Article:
|It only does everything.|
Apparently there's been no official communication from Sony to developers regarding the outage until a couple of days, ago, when VP of Publisher Relations Rob Dyer sent out this email. It's worth reading as an example of how not to communicate in a crisis. Let me summarize the contents of the letter for you: "We had a big break-in and customer data was compromised. We deeply regret that this occurred. We are sure it won't happen again, and thanks for your support. We'll keep you updated."
Let's start with the fact that this email was sent out, not on day two or three of the outage, but after more than three weeks of outage. Good communication? That's an insult. Sure, I bet all the developers were in communication with their account executives at Sony about the issue, and were getting information. But that's back-channel stuff, not Official Word. Not something you can take to your investors or shareholders to explain what happened to your revenue numbers this month. Or when that might stop.
As to the content, Sony didn't tell developers anything they didn't already know about the break-in or the outage. Sony didn't even really apologize; they just "deeply regret that this incident has occurred." Nice use of the passive voice there, Sony, to avoid taking any responsibility. Maybe the lawyers wanted them to avoid any language that might open them up to a lawsuit. I don't know whether that will work, but certainly it's not helping make anyone affected feel any better.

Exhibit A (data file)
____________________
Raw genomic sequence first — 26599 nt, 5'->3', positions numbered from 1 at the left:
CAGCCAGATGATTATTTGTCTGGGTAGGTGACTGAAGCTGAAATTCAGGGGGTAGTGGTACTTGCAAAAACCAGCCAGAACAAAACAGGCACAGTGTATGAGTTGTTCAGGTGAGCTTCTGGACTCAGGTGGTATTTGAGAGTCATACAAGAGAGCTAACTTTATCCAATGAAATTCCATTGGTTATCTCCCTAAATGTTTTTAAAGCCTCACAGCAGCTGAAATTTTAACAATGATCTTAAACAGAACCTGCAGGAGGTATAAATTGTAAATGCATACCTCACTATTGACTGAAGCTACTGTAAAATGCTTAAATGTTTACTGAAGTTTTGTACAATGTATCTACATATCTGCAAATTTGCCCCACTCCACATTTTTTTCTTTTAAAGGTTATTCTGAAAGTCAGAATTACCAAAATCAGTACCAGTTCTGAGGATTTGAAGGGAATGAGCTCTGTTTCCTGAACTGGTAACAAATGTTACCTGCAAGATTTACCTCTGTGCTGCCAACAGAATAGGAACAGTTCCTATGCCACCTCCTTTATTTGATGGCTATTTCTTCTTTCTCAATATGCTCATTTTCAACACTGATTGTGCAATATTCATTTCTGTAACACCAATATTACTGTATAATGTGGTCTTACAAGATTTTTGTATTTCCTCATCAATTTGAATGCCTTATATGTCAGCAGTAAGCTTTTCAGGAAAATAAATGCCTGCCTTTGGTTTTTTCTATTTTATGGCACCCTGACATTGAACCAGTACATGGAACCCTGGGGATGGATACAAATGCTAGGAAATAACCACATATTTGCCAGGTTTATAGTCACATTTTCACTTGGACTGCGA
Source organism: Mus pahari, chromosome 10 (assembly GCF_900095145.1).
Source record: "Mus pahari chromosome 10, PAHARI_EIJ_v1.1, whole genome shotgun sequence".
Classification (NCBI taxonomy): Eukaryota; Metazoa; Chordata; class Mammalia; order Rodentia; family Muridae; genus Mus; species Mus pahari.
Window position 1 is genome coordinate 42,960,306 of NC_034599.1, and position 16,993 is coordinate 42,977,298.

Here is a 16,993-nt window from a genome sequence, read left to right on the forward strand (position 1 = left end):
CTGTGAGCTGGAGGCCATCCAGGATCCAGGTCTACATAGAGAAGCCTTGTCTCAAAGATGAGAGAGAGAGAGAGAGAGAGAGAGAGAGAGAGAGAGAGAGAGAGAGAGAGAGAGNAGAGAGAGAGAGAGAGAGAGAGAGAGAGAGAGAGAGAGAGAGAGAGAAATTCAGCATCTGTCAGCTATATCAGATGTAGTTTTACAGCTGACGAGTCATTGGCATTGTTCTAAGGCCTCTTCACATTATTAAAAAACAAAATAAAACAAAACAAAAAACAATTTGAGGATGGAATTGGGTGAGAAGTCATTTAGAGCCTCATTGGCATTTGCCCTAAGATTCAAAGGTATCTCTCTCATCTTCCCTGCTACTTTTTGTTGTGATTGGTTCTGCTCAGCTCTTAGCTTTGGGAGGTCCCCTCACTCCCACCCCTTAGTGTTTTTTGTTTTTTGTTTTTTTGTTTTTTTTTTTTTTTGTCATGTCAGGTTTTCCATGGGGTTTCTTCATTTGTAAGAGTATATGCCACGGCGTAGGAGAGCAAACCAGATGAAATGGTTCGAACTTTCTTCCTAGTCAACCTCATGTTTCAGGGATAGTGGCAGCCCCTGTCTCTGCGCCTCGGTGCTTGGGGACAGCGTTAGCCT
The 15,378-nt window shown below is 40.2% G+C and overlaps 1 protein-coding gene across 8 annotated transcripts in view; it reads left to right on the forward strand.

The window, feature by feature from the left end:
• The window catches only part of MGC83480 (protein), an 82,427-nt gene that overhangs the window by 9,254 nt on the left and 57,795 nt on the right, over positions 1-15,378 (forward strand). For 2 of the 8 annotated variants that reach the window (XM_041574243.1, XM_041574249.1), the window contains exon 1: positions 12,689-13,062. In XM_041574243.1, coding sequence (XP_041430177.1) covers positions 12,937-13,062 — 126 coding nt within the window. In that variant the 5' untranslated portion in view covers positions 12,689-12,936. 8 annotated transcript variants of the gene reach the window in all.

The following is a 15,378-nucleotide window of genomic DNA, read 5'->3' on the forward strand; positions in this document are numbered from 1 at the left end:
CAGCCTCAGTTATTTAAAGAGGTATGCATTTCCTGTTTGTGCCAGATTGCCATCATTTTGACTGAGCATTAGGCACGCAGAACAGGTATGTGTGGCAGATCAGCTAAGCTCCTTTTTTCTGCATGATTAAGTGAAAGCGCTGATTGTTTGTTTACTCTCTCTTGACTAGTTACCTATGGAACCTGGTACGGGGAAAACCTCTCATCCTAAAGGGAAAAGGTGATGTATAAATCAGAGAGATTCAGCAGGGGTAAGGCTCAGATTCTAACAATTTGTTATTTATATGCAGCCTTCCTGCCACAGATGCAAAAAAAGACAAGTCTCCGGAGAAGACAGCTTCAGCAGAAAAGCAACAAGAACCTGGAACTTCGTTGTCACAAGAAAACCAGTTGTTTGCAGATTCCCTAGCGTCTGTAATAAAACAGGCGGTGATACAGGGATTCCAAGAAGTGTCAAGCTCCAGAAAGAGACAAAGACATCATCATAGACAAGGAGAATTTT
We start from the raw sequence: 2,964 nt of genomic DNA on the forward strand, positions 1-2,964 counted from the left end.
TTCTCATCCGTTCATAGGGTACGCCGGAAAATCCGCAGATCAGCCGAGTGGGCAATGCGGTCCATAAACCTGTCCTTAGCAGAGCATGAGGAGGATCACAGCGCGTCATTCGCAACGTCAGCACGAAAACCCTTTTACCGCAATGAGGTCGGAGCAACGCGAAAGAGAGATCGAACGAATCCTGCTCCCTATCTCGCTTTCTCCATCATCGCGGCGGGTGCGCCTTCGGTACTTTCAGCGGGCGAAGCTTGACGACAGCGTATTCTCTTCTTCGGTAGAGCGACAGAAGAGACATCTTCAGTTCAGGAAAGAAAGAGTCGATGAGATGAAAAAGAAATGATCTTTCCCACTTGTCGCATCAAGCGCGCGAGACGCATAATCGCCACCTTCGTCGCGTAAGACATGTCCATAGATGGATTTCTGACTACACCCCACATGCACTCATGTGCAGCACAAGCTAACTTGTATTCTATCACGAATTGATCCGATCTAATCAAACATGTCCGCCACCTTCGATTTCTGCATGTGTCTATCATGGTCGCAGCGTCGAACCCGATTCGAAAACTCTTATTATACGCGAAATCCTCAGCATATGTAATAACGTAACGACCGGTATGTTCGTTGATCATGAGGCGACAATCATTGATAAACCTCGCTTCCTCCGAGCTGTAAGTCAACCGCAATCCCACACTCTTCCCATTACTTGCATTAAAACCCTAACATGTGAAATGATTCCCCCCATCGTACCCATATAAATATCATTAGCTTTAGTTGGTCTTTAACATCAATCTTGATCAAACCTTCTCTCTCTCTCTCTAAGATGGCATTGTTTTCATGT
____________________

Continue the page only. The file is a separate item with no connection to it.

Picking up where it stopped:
Finally, you'll note the important thing that's missing from this letter: Any mention of recompense to the developers for the lost revenue. Or, indeed, any mention of revenue, even obliquely. If you have lost thousands, or hundreds of thousands, or maybe even millions of dollars because of lost sales, you might be a trifle peeved that Sony isn't mentioning that fact.
Microsoft, if they haven't already done so, should be communicating with all the PSN developers and saying something like this: "Hey, put your games on Xbox Live and we'll guarantee we don't have an outage. In fact, we'll back that up by promising to pay you the average daily sales you normally get if any outage ever does occur." Microsoft could probably even get an insurance policy to cover those costs for them.
Sony should, in fact, be telling their developers that they'll be recompensed for their lost revenue. Hell, they should have told them that on Day 1 of the outage. Any developer that looks at creating a PS3 exclusive title for download will doubtless conclude that's just stupid, because then you might lose a month of revenue with no warning. At least if your title is on Xbox Live as well as PSN, you'll only lose part of the revenue. With this logic, PSN will not be seeing exclusive titles... which loses an advantage to Microsoft. Bad play, Sony.
Sony still gives the impression of floundering, after three weeks of crisis. It's going to be a very difficult E3 for them; I hope they get their act together soon. But hope is fading after three weeks... this incident is going to have long-term damage to the Sony brand, I fear.